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I'd like to challenge the idea popular on these forums that the "Support of the People" objective (from the "Fall of the Empire" scenario) is broken.

The objective states: "When you give away your fourth Treaty Card, reveal this objective. If at least 3 other players have your Treaty Card in hand at this time, you win." It seems that the main problems people point to are (a) it requires someone to accept at least your #3 or your #4 treaty, which are highly unattractive, and (b) Once you've given out two objectives, it becomes obvious what you're doing and is easy to thwart by someone discarding your treaty (by accepting someone else's).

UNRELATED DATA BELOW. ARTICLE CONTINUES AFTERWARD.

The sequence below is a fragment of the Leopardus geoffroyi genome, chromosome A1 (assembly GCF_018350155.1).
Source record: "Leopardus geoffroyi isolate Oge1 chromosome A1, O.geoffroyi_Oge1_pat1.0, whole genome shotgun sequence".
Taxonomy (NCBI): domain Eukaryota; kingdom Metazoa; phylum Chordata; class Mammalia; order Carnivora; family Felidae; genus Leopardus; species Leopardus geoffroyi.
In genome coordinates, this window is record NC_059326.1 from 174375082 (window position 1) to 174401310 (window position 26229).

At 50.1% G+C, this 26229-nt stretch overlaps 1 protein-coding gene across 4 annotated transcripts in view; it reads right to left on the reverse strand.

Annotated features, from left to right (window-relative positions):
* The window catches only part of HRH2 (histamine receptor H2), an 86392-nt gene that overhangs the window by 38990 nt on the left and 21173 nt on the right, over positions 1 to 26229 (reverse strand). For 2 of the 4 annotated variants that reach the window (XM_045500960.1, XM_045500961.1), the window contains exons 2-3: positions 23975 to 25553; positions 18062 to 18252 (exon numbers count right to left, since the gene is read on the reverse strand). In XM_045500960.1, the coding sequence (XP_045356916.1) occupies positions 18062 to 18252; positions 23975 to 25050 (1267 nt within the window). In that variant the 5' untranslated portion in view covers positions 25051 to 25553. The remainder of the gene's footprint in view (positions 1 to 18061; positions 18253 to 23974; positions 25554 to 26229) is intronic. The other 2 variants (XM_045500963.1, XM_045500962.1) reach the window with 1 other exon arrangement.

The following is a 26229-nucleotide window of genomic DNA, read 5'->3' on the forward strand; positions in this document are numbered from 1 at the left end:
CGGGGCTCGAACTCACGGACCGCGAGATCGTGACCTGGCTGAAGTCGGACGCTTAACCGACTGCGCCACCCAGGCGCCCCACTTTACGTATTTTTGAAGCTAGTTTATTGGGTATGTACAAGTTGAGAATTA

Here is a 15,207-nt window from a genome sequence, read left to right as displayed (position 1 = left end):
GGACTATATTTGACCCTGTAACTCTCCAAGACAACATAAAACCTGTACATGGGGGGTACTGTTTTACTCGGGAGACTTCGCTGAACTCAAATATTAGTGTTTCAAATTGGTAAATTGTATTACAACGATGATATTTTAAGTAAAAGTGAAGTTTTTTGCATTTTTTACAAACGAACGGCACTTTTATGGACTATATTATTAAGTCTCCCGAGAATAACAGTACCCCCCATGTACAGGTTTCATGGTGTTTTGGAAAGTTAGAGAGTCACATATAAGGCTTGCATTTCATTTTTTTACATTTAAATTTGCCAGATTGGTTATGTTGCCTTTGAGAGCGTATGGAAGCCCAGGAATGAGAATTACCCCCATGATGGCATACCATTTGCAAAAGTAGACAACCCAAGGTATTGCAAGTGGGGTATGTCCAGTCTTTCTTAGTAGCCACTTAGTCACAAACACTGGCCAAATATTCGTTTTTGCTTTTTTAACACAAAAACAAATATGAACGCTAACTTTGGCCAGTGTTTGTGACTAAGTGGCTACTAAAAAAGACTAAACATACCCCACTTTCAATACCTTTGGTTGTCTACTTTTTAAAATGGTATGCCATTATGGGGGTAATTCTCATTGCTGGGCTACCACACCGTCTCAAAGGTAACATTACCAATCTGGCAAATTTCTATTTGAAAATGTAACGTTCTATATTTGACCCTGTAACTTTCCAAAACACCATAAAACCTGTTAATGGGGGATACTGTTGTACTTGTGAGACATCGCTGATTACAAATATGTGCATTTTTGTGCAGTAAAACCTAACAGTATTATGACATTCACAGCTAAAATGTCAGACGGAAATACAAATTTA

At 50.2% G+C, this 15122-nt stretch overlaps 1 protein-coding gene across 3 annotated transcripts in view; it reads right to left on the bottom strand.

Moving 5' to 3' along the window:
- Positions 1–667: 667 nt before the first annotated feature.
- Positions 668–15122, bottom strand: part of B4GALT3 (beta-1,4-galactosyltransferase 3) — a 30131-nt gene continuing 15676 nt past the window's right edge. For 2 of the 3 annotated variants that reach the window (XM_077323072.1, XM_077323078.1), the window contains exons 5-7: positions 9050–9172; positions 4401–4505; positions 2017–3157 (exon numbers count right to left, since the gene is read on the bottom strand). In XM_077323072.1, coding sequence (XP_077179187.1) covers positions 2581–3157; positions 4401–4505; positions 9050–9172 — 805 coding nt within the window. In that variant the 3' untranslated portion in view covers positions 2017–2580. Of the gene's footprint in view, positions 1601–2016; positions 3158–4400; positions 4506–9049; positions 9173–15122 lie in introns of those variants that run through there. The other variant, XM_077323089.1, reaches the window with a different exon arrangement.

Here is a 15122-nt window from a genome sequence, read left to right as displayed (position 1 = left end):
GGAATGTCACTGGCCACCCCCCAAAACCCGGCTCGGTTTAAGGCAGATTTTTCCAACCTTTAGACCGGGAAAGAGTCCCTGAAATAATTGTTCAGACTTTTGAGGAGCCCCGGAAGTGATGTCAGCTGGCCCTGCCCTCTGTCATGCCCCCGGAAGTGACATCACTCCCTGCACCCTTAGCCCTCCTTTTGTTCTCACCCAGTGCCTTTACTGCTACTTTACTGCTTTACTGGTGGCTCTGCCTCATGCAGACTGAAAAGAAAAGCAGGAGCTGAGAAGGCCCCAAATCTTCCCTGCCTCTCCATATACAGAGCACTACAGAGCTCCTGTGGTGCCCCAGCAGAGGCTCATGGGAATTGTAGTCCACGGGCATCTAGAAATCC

As far as point (a), I think people tend to underappreciate the real value of treaties #3 and #4: their secret message. The rules state that discussions must be public, so that giving treaties is the only way to pass a secret message. If you make your treaty offer be more about the secret message than the number, I think it's got a pretty good chance of being accepted.

As far as point (b), people can only thwart you if they have not yet passed. If you can sufficiently outstall everyone before it becomes obvious that you have the SotT objective, nobody can discard your treaties that round.

Here's what I think is a viable strategy based on these ideas:

1. First, wait till a good opportunity presents itself to give out the #3 or #4 treaty to somebody. Before they scoff at the high number, tell them that the secret message on the treaty (e.g. attack the player on the right or Lazax) is critical to your alliance's success. Pretend like you have some other objective that has to do with that secret message -- and promulgate that belief with your actions.